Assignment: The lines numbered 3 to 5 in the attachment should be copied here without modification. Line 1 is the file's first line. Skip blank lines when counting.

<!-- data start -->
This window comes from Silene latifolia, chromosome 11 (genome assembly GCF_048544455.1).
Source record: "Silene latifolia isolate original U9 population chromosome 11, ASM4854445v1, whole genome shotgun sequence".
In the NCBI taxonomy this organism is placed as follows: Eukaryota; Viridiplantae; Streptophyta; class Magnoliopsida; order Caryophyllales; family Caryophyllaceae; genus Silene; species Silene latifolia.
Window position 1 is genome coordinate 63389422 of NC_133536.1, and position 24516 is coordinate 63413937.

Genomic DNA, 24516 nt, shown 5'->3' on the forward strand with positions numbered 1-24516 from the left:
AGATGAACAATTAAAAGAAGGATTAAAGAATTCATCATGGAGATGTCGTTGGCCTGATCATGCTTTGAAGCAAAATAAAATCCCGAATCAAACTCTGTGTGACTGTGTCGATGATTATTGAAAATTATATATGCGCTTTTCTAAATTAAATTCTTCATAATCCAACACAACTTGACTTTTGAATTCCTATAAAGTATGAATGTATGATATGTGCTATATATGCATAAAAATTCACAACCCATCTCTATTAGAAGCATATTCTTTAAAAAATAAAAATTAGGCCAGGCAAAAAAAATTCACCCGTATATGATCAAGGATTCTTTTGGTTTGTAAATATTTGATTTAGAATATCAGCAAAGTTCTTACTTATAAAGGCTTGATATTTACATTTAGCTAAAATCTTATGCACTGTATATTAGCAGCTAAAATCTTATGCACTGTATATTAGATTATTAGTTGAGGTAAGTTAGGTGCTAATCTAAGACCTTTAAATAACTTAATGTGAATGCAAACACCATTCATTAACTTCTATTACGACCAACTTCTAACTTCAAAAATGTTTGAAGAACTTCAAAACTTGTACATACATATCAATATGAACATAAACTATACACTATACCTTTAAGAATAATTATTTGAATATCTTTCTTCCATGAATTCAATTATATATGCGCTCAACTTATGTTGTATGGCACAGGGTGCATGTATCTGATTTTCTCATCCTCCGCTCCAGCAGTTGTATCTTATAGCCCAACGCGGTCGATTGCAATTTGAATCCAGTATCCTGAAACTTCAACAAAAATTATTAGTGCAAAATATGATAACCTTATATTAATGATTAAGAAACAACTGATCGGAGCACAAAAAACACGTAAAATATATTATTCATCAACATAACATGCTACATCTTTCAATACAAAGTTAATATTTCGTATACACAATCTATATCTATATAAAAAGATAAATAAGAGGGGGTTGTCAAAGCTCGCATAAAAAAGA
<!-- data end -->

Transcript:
In the NCBI taxonomy this organism is placed as follows: Eukaryota; Viridiplantae; Streptophyta; class Magnoliopsida; order Caryophyllales; family Caryophyllaceae; genus Silene; species Silene latifolia.
Window position 1 is genome coordinate 63389422 of NC_133536.1, and position 24516 is coordinate 63413937.

Genomic DNA, 24516 nt, shown 5'->3' on the forward strand with positions numbered 1-24516 from the left: